Clash between institutions averted?
Prime Minister Yousuf Raza Gilani on Monday rejected the news and speculation that the government was planning to sack Army Chief General Ashfaq Parvez Kayani and ISI Chief Ahmed Shuja Pasha.
In fact, the prime minister himself had upped the ante last week, and went to the extent of voicing concerns over conspiracies being hatched against the government. He, even questioned the credibility of the armed forces over the Osama bin Laden debacle, and also recounted his ‘favours’ of having given extensions to army chief and the ISI DG. This statement was reflective of extreme unhappiness with the COAS and the ISI chief, giving rise to speculation that the government was seriously contemplating the removal of Kayani and Pasha. According to a report, the matter of tension between the civil and military leadership over the memo was discussed in the PPP’s core committee. The saner voices, however, had advocated restraint and caution as recent events, including the serious divergence of opinion on matters of national security, created the impression that the entire security establishment was under attack from its own political leadership.
On Friday, the COAS had ruled out a military takeover in the country. “He (Kayani) strongly dispelled the speculations of any military takeover and said that these are misleading and are being used as a bogey to divert the focus from the real issues,” the military had said in a press release.
There is a perception that the government itself leaked this news to see the reaction, and abandoned the idea on seeing public sentiment in favour of the military. At this point in time, when internally the nation is being tormented by militancy; economy is in dire strait; and externally powerful forces are looking at it maliciously and viciously, the clash between the institutions can be disastrous. Indian media is already commenting on the possible response of the security establishment if the two generals are fired. A report on the Indian website read: “Nobody knows and hopefully nobody will have to find the answer to this troubling question. In fact, were such an action to take place and even if the concerned officers accepted the decision and went home, nobody knows how the institution will react.”
After February 2008 elections, Parliament, Judiciary and Executive - pillars of the state - have been trying to assert power and claiming supremacy. Parliament says it is supreme. Judiciary considers itself as the most important pillar of the state, and believes that it could strike down any article of the constitution that contravenes the fundamental rights enshrined in the constitution.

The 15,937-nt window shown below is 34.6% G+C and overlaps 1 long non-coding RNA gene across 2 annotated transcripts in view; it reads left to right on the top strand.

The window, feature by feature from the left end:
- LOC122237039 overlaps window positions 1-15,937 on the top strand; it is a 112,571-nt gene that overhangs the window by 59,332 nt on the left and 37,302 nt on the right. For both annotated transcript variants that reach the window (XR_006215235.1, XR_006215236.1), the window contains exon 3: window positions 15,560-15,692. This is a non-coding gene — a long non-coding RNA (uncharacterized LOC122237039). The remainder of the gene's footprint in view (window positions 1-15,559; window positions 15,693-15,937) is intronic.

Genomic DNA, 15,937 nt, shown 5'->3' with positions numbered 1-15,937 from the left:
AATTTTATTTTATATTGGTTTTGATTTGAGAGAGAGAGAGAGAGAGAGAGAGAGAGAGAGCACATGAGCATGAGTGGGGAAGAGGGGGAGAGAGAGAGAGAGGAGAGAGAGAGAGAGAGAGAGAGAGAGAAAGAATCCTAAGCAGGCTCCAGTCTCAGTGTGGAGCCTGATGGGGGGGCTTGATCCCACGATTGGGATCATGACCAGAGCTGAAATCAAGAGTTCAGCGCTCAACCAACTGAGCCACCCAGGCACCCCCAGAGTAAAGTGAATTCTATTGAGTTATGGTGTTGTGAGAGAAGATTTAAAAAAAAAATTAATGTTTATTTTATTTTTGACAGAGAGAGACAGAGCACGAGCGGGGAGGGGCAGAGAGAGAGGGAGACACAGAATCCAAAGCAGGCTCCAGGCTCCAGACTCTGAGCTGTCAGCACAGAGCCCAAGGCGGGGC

There is no denying that President Zardari has an image problem. And there are also cases of corruption against some of his party stalwarts and bureaucrats that have to be reopened after the NRO was declared by the apex court as void ab initio. Constitutional experts were however divided over immunity given to the President under Article 248 of the Constitution.
One group says that he has to go to the court to claim immunity, but others believe that this immunity is inherent in the Constitution and needs no interpretation. Some political parties and a section of the media, with a newfound freedom, have also been trying to spike tension between the government and the judiciary.
For the last four years, a democratic government is in place, and by all means Pakistan is a functional democracy; of course there are allegations of corruption and bad governance against the rulers. However, some elements are criticizing the military for intervening in the political affairs, and they expect from the military not to interfere even when there is anarchy in the country or external threat to its security.
The fact of the matter is that all countries of the world have professional armies to protect their borders, and also to ensure law and order internally. In the US, Britain and even in India - arguably the largest democracy in the world - political leaderships take decisions on the basis of the information provided by intelligence agencies and advice of military leadership. It is matter of record that Indian Prime Minister Manmohan Singh had in principle agreed to withdraw from Siachen and agreement to that effect was about to be inked when the army prevailed upon the prime minister and convinced him that India would lose strategic advantage by withdrawing from Siachen, and Indian forces would be vulnerable.
The difference of opinion between Obama administration and the Pentagon is a case in point – the former wants to complete withdrawal by 2014 by Generals insist that troops may stay much beyond 2014. Political leadership in Pakistan should reconcile with the idea that military does have a role in the matters of internal and external security, and has the right to give its assessment of threats to internal and external security. Anyhow, clash between the institutions seems to have been averted, at least for the time being.